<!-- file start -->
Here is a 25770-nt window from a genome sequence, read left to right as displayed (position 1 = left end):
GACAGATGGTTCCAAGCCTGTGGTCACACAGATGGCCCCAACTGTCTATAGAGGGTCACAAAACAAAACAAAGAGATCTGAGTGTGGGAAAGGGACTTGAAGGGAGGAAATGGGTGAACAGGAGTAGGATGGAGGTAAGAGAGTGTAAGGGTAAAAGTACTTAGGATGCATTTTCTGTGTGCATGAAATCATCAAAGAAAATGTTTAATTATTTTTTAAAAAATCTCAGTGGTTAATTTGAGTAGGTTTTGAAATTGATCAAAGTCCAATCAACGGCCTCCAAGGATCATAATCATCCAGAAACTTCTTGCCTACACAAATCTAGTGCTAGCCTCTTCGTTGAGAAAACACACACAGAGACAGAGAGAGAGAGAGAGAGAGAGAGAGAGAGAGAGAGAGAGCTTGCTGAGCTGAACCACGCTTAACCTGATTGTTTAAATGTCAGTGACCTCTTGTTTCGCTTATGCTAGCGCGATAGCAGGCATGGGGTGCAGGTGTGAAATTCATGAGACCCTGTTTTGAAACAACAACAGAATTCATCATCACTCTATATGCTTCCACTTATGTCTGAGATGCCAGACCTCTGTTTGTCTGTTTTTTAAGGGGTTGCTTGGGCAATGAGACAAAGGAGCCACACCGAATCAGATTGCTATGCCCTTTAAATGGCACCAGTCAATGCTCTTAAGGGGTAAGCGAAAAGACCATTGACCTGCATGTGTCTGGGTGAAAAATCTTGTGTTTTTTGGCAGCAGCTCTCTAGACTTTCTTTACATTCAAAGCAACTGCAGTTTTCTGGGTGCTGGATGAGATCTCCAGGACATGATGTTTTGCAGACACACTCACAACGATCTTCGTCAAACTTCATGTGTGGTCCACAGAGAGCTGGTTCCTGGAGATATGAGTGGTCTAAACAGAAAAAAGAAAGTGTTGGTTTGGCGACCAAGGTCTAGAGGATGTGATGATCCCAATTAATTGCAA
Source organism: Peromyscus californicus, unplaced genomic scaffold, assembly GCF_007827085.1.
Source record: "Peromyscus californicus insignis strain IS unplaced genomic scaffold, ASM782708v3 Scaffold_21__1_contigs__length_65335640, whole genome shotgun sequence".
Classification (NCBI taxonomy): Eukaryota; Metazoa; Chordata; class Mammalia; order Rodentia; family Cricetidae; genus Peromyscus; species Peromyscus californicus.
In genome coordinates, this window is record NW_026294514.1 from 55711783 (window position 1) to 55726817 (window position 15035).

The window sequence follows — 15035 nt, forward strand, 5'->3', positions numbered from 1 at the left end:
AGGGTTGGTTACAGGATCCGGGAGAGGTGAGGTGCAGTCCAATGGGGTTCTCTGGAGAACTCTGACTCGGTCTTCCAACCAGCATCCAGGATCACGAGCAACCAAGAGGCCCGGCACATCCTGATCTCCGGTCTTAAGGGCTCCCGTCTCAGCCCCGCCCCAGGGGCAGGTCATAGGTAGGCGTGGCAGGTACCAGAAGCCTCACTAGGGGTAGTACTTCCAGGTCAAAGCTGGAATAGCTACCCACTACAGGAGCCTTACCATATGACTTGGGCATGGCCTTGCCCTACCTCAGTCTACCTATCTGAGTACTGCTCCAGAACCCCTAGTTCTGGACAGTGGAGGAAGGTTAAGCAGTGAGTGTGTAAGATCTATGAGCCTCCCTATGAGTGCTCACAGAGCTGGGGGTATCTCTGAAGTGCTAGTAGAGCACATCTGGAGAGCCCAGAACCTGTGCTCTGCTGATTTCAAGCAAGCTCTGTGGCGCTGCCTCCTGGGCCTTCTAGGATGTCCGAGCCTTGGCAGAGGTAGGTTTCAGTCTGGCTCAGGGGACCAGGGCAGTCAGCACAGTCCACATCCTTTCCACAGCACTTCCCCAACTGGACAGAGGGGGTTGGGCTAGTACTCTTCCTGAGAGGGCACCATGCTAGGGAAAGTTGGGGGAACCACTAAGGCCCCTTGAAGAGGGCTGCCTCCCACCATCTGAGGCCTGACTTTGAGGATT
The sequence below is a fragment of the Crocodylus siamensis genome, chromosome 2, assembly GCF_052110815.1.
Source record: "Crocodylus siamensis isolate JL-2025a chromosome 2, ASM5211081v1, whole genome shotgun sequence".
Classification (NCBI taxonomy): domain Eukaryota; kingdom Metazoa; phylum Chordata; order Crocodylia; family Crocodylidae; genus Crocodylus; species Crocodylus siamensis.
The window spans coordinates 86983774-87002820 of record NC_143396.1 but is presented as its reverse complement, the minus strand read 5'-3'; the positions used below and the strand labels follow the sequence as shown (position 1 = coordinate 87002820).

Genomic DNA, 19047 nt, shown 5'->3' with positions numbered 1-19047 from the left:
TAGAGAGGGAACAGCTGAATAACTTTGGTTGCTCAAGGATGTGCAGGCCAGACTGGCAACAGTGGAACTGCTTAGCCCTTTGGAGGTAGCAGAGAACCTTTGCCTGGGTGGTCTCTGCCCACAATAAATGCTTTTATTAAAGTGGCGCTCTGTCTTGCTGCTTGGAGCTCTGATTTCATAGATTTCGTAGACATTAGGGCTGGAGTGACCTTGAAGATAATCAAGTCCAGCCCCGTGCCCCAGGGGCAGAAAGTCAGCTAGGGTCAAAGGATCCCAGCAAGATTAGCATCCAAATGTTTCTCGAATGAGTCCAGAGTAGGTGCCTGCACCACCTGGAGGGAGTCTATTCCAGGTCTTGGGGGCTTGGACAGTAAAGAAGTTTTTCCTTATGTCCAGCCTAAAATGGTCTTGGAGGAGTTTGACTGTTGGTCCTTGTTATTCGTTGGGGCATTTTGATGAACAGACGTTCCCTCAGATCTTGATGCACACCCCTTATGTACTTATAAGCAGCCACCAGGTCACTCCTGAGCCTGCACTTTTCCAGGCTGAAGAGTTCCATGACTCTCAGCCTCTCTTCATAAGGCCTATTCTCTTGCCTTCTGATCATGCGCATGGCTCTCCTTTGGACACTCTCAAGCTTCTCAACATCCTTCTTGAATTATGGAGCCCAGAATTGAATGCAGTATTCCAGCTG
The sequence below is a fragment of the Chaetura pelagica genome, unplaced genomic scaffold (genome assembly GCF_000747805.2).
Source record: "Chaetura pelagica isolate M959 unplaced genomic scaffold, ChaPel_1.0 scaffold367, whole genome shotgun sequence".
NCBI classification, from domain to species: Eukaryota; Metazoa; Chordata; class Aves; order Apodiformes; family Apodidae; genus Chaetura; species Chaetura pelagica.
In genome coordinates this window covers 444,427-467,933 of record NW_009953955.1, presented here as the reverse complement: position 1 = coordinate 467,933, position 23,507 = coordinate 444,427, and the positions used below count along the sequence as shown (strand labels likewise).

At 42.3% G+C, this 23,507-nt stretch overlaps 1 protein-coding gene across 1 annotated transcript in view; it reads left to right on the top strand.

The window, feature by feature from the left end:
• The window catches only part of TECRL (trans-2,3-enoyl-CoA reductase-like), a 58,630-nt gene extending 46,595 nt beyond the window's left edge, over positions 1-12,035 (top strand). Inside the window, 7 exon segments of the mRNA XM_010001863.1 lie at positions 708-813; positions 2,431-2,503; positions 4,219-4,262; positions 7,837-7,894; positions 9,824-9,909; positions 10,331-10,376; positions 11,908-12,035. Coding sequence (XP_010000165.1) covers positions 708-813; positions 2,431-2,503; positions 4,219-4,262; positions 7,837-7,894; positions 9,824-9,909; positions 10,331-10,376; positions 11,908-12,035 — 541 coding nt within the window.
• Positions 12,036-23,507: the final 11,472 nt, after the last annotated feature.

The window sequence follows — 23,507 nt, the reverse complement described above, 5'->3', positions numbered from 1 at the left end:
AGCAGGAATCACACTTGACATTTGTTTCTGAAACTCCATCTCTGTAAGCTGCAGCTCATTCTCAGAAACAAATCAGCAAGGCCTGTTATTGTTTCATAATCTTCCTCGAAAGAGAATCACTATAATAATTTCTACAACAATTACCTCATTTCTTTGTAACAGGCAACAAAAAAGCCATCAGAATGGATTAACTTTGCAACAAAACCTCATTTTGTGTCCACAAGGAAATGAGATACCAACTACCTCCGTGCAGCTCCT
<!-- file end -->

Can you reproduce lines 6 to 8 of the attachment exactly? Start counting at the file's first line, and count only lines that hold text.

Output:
In genome coordinates, this window is record NW_026294514.1 from 55711783 (window position 1) to 55726817 (window position 15035).

The window sequence follows — 15035 nt, forward strand, 5'->3', positions numbered from 1 at the left end:
AGGGTTGGTTACAGGATCCGGGAGAGGTGAGGTGCAGTCCAATGGGGTTCTCTGGAGAACTCTGACTCGGTCTTCCAACCAGCATCCAGGATCACGAGCAACCAAGAGGCCCGGCACATCCTGATCTCCGGTCTTAAGGGCTCCCGTCTCAGCCCCGCCCCAGGGGCAGGTCATAGGTAGGCGTGGCAGGTACCAGAAGCCTCACTAGGGGTAGTACTTCCAGGTCAAAGCTGGAATAGCTACCCACTACAGGAGCCTTACCATATGACTTGGGCATGGCCTTGCCCTACCTCAGTCTACCTATCTGAGTACTGCTCCAGAACCCCTAGTTCTGGACAGTGGAGGAAGGTTAAGCAGTGAGTGTGTAAGATCTATGAGCCTCCCTATGAGTGCTCACAGAGCTGGGGGTATCTCTGAAGTGCTAGTAGAGCACATCTGGAGAGCCCAGAACCTGTGCTCTGCTGATTTCAAGCAAGCTCTGTGGCGCTGCCTCCTGGGCCTTCTAGGATGTCCGAGCCTTGGCAGAGGTAGGTTTCAGTCTGGCTCAGGGGACCAGGGCAGTCAGCACAGTCCACATCCTTTCCACAGCACTTCCCCAACTGGACAGAGGGGGTTGGGCTAGTACTCTTCCTGAGAGGGCACCATGCTAGGGAAAGTTGGGGGAACCACTAAGGCCCCTTGAAGAGGGCTGCCTCCCACCATCTGAGGCCTGACTTTGAGGATT